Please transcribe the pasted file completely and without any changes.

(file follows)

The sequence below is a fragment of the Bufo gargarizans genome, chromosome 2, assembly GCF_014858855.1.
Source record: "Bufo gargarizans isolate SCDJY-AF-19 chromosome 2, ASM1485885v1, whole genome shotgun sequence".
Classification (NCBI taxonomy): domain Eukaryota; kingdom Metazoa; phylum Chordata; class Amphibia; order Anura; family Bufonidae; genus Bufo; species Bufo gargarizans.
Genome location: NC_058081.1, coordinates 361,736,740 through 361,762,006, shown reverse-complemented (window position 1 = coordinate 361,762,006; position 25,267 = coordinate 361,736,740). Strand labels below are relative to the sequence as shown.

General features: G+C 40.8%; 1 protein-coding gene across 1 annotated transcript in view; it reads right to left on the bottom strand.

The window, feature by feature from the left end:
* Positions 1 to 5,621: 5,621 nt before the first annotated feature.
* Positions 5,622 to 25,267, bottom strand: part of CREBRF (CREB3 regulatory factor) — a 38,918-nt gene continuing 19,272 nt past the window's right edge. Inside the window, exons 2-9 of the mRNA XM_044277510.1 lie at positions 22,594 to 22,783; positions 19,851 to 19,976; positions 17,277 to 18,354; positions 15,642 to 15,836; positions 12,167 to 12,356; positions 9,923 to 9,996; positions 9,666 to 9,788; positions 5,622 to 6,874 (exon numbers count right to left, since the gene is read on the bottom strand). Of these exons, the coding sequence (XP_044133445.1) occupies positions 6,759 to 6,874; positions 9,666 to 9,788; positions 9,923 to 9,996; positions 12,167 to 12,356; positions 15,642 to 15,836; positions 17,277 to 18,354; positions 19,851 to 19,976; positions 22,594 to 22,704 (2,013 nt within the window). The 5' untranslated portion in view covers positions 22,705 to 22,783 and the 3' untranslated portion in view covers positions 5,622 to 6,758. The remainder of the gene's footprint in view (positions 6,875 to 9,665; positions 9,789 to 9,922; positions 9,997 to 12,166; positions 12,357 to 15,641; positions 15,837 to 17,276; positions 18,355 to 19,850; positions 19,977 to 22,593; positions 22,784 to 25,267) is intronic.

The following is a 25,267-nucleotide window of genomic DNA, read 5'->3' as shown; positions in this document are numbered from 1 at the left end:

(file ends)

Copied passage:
The sequence below is a fragment of the Bufo gargarizans genome, chromosome 2, assembly GCF_014858855.1.
Source record: "Bufo gargarizans isolate SCDJY-AF-19 chromosome 2, ASM1485885v1, whole genome shotgun sequence".
Classification (NCBI taxonomy): domain Eukaryota; kingdom Metazoa; phylum Chordata; class Amphibia; order Anura; family Bufonidae; genus Bufo; species Bufo gargarizans.
Genome location: NC_058081.1, coordinates 361,736,740 through 361,762,006, shown reverse-complemented (window position 1 = coordinate 361,762,006; position 25,267 = coordinate 361,736,740). Strand labels below are relative to the sequence as shown.

General features: G+C 40.8%; 1 protein-coding gene across 1 annotated transcript in view; it reads right to left on the bottom strand.

The window, feature by feature from the left end:
* Positions 1 to 5,621: 5,621 nt before the first annotated feature.
* Positions 5,622 to 25,267, bottom strand: part of CREBRF (CREB3 regulatory factor) — a 38,918-nt gene continuing 19,272 nt past the window's right edge. Inside the window, exons 2-9 of the mRNA XM_044277510.1 lie at positions 22,594 to 22,783; positions 19,851 to 19,976; positions 17,277 to 18,354; positions 15,642 to 15,836; positions 12,167 to 12,356; positions 9,923 to 9,996; positions 9,666 to 9,788; positions 5,622 to 6,874 (exon numbers count right to left, since the gene is read on the bottom strand). Of these exons, the coding sequence (XP_044133445.1) occupies positions 6,759 to 6,874; positions 9,666 to 9,788; positions 9,923 to 9,996; positions 12,167 to 12,356; positions 15,642 to 15,836; positions 17,277 to 18,354; positions 19,851 to 19,976; positions 22,594 to 22,704 (2,013 nt within the window). The 5' untranslated portion in view covers positions 22,705 to 22,783 and the 3' untranslated portion in view covers positions 5,622 to 6,758. The remainder of the gene's footprint in view (positions 6,875 to 9,665; positions 9,789 to 9,922; positions 9,997 to 12,166; positions 12,357 to 15,641; positions 15,837 to 17,276; positions 18,355 to 19,850; positions 19,977 to 22,593; positions 22,784 to 25,267) is intronic.

The following is a 25,267-nucleotide window of genomic DNA, read 5'->3' as shown; positions in this document are numbered from 1 at the left end: